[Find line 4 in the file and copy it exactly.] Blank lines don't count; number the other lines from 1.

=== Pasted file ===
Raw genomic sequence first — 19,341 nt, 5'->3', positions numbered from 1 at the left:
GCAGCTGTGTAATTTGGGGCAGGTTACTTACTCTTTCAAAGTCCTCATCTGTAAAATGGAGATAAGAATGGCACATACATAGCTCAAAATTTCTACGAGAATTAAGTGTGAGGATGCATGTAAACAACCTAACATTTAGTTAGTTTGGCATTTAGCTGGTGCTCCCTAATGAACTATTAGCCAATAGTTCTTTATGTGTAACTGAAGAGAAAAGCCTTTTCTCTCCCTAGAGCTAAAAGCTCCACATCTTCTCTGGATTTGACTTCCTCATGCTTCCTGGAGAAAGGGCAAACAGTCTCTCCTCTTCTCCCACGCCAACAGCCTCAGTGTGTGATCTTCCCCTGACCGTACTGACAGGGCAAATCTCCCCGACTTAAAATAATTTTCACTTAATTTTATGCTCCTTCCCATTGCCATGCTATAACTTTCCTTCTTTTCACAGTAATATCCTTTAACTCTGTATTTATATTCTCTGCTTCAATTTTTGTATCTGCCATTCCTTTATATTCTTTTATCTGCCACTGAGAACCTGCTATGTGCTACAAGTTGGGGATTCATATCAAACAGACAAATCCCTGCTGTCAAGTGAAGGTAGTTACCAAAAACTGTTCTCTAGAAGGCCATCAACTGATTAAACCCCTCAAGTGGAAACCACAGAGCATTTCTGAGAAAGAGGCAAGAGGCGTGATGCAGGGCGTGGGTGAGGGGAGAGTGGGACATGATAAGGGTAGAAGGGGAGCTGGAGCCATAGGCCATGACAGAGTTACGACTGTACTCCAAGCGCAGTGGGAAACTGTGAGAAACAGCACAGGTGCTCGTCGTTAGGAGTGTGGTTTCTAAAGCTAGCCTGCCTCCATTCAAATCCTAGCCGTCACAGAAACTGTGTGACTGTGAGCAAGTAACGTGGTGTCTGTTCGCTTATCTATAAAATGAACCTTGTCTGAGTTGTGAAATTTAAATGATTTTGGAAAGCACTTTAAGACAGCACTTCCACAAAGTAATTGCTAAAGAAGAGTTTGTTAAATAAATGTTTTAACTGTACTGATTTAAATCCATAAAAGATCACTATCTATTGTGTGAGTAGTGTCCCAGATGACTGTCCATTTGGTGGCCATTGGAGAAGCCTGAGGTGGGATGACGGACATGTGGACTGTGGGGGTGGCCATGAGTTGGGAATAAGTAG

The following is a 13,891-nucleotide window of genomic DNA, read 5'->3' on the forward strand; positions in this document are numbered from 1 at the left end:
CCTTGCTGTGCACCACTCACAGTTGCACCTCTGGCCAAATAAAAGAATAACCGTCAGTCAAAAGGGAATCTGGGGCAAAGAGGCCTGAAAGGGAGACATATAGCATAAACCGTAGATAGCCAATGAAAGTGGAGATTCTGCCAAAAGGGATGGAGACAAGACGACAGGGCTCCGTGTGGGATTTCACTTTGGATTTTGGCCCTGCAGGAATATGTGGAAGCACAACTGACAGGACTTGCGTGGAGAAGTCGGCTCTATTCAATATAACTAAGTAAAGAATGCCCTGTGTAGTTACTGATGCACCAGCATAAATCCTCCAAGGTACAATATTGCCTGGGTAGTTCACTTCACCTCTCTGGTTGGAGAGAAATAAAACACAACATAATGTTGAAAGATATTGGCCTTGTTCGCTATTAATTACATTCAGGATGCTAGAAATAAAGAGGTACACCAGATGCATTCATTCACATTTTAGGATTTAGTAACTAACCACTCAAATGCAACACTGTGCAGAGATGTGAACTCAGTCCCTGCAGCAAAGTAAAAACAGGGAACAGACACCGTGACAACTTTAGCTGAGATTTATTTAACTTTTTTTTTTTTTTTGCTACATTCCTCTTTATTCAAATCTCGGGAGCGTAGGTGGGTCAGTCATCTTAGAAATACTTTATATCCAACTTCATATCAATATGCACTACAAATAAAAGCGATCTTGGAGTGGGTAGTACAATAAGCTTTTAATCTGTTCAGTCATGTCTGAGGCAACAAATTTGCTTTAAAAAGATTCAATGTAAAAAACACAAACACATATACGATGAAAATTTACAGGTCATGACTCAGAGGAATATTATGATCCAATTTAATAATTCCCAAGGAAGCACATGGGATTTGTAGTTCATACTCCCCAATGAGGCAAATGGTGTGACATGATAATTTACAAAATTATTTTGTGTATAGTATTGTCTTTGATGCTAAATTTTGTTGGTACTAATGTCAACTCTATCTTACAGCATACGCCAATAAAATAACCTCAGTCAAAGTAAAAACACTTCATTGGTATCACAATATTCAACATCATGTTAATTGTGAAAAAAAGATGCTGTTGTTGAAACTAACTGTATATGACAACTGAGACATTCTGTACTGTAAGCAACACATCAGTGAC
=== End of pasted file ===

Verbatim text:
CCTTGCTGTGCACCACTCACAGTTGCACCTCTGGCCAAATAAAAGAATAACCGTCAGTCAAAAGGGAATCTGGGGCAAAGAGGCCTGAAAGGGAGACATATAGCATAAACCGTAGATAGCCAATGAAAGTGGAGATTCTGCCAAAAGGGATGGAGACAAGACGACAGGGCTCCGTGTGGGATTTCACTTTGGATTTTGGCCCTGCAGGAATATGTGGAAGCACAACTGACAGGACTTGCGTGGAGAAGTCGGCTCTATTCAATATAACTAAGTAAAGAATGCCCTGTGTAGTTACTGATGCACCAGCATAAATCCTCCAAGGTACAATATTGCCTGGGTAGTTCACTTCACCTCTCTGGTTGGAGAGAAATAAAACACAACATAATGTTGAAAGATATTGGCCTTGTTCGCTATTAATTACATTCAGGATGCTAGAAATAAAGAGGTACACCAGATGCATTCATTCACATTTTAGGATTTAGTAACTAACCACTCAAATGCAACACTGTGCAGAGATGTGAACTCAGTCCCTGCAGCAAAGTAAAAACAGGGAACAGACACCGTGACAACTTTAGCTGAGATTTATTTAACTTTTTTTTTTTTTTTGCTACATTCCTCTTTATTCAAATCTCGGGAGCGTAGGTGGGTCAGTCATCTTAGAAATACTTTATATCCAACTTCATATCAATATGCACTACAAATAAAAGCGATCTTGGAGTGGGTAGTACAATAAGCTTTTAATCTGTTCAGTCATGTCTGAGGCAACAAATTTGCTTTAAAAAGATTCAATGTAAAAAACACAAACACATATACGATGAAAATTTACAGGTCATGACTCAGAGGAATATTATGATCCAATTTAATAATTCCCAAGGAAGCACATGGGATTTGTAGTTCATACTCCCCAATGAGGCAAATGGTGTGACATGATAATTTACAAAATTATTTTGTGTATAGTATTGTCTTTGATGCTAAATTTTGTTGGTACTAATGTCAACTCTATCTTACAGCATACGCCAATAAAATAACCTCAGTCAAAGTAAAAACACTTCATTGGTATCACAATATTCAACATCATGTTAATTGTGAAAAAAAGATGCTGTTGTTGAAACTAACTGTATATGACAACTGAGACATTCTGTACTGTAAGCAACACATCAGTGAC